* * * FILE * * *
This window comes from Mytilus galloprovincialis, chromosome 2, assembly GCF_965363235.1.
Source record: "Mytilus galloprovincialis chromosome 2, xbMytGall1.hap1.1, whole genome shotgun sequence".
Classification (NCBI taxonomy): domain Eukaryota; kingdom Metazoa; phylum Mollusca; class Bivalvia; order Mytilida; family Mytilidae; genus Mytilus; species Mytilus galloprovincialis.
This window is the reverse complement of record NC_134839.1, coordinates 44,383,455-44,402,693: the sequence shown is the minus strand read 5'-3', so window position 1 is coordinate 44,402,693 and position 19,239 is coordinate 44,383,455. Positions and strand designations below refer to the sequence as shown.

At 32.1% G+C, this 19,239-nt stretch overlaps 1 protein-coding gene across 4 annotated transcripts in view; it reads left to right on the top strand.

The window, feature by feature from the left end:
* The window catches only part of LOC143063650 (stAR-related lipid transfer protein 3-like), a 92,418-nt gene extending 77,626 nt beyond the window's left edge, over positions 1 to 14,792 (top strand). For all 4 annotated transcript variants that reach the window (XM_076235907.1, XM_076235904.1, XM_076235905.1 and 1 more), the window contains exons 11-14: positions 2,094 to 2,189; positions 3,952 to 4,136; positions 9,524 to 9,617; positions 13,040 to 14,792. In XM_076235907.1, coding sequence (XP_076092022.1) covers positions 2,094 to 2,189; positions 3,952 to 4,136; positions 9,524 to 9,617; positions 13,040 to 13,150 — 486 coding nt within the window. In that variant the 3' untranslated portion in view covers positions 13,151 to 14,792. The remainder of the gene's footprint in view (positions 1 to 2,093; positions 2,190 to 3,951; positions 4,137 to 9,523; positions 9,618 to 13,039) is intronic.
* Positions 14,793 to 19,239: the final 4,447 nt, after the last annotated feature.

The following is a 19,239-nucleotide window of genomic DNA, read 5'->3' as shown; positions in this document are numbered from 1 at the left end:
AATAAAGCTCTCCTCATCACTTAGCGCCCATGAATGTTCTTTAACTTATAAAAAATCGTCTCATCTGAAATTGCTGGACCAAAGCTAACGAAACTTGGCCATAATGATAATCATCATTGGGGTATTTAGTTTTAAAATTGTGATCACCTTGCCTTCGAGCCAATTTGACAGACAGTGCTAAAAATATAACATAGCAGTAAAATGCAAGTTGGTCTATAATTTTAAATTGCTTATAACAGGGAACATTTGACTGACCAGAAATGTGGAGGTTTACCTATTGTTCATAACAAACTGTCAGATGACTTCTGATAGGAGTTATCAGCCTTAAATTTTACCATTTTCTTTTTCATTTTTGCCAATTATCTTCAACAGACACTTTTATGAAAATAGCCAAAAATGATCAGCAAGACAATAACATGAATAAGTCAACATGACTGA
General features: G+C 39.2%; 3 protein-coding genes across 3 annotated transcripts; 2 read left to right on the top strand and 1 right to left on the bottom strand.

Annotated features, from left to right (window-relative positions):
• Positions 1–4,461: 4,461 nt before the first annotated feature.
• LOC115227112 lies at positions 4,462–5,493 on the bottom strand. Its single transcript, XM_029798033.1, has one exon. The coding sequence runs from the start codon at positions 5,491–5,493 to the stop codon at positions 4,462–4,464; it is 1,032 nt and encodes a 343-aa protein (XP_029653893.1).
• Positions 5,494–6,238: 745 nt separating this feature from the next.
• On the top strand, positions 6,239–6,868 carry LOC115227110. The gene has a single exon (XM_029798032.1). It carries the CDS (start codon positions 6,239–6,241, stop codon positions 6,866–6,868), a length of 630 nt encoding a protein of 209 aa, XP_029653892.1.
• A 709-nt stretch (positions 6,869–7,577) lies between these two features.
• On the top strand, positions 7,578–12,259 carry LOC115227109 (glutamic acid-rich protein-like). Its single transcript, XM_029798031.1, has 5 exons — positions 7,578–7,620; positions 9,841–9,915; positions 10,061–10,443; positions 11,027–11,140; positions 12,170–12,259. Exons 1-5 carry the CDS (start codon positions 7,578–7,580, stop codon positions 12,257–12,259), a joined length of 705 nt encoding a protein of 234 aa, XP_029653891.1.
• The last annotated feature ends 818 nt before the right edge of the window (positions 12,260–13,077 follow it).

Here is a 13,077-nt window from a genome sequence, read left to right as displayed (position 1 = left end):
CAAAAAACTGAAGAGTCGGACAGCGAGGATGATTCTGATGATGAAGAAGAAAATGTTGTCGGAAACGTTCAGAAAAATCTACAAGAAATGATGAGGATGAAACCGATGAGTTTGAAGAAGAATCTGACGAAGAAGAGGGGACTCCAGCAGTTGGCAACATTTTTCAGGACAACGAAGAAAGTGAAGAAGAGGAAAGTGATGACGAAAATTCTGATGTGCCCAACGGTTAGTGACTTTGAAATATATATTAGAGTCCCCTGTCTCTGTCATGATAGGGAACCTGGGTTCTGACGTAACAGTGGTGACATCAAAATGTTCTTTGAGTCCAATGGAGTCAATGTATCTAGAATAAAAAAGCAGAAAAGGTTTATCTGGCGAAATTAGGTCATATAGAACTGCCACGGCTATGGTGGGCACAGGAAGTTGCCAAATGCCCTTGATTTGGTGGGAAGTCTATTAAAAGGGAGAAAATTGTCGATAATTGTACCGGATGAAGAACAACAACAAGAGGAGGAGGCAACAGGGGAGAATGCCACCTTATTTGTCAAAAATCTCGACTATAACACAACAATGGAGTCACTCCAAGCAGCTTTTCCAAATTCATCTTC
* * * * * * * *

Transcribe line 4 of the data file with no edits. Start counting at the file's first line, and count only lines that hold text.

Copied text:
This window is the reverse complement of record NC_134839.1, coordinates 44,383,455-44,402,693: the sequence shown is the minus strand read 5'-3', so window position 1 is coordinate 44,402,693 and position 19,239 is coordinate 44,383,455. Positions and strand designations below refer to the sequence as shown.